Over the course of my career, I’ve heard similar refrains regarding the deployment of changes to running systems. In fact, I’m amused to have experienced several different teams independently coin the term “change prevention program.” While we all get a good laugh at the irony of it, I worry that there is some truth in their jest. Building up to a deployment often signifies accomplishment and completion, but for many, that build-up carries with it fear of the unknown and memories of past failure. Furthermore, the risks of software deployment are often misunderstood, and these fears are often used as justification to impede deployments, delivering changes less and less frequently to minimize the possibility of failure. This destruction of the confidence in a team and its tools can have a profound effect on a project and, indeed, the entire organization, but responding in the opposite way can be just as impactful.
Discovering What You Don’t Know
Each deployment of your project should be seen as an opportunity to learn about what you do well and what needs to be improved. Deploying often will help your team differentiate between simple, quick improvements and systemic problems that require more time. Picking some of that low-hanging fruit builds early confidence in more frequent deployments and gives you demonstrable progress to show management when requesting time to work through the tougher problems.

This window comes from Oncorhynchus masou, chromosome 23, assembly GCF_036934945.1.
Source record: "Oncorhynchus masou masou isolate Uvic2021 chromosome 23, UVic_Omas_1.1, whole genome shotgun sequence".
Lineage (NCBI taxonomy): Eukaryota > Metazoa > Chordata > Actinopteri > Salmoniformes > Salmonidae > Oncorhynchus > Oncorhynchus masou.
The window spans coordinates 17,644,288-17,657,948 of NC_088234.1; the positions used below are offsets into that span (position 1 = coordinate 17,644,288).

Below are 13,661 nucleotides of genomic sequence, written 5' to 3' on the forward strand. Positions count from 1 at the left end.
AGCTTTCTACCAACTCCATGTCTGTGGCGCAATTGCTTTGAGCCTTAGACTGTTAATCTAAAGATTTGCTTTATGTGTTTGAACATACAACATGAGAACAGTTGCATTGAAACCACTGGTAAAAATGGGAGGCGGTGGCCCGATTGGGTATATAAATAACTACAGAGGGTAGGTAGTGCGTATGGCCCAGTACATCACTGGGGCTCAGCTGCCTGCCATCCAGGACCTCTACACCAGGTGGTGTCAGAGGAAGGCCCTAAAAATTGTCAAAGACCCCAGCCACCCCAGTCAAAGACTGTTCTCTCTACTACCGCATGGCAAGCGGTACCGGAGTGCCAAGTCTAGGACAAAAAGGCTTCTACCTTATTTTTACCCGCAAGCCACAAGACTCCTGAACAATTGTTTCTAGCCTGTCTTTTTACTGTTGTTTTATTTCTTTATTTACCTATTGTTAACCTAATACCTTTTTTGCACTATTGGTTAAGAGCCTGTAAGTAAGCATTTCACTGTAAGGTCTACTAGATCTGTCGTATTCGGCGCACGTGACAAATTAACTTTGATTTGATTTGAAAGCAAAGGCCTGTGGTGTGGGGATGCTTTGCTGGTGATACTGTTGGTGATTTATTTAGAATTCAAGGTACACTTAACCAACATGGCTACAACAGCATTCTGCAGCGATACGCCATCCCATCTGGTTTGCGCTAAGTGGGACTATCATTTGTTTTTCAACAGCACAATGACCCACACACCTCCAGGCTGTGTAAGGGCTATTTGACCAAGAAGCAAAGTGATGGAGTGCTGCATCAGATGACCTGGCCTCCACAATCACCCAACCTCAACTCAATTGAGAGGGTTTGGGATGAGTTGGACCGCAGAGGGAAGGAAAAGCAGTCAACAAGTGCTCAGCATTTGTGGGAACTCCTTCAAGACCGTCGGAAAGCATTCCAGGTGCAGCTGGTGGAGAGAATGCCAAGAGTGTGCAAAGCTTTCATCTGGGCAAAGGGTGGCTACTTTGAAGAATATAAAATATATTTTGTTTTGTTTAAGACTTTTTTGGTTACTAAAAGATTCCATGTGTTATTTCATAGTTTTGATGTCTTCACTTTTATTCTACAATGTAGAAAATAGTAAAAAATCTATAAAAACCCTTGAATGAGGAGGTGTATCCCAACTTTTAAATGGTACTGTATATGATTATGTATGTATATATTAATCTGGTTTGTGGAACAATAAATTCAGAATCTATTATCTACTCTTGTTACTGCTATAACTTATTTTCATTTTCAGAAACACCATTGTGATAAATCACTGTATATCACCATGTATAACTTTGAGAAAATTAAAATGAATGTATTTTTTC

Easier deployments also free you to consider the bigger gaps in your knowledge. A lot of tooling has cropped up in recent years to enable better control over server and runtime configuration. Docker, Ansible, Puppet, and others exist to make your application environment more predictable. And once you can replicate and modify the entire environment, experimentation and collaboration become easier because you have far more control over the entire list of your project’s dependencies. Now you’ve moved beyond addressing your team’s pain and into expanding their capabilities.
We’ve talked about pizza deployments before, and while we all love pizza, eating it at odd hours while at peak project stress isn’t a recipe for happiness. We would all rather be deploying changes on a weekday afternoon during normal working hours. This is incredibly convenient for us, but if our deployment processes aren’t reliable, we can’t have this convenience. I don’t think it’s a stretch, then, to say that frequent, practiced deployments are a direct contributor to developer happiness. This happiness, coupled with increased confidence among those who rely on you, might be the most valuable thing you can add to your project.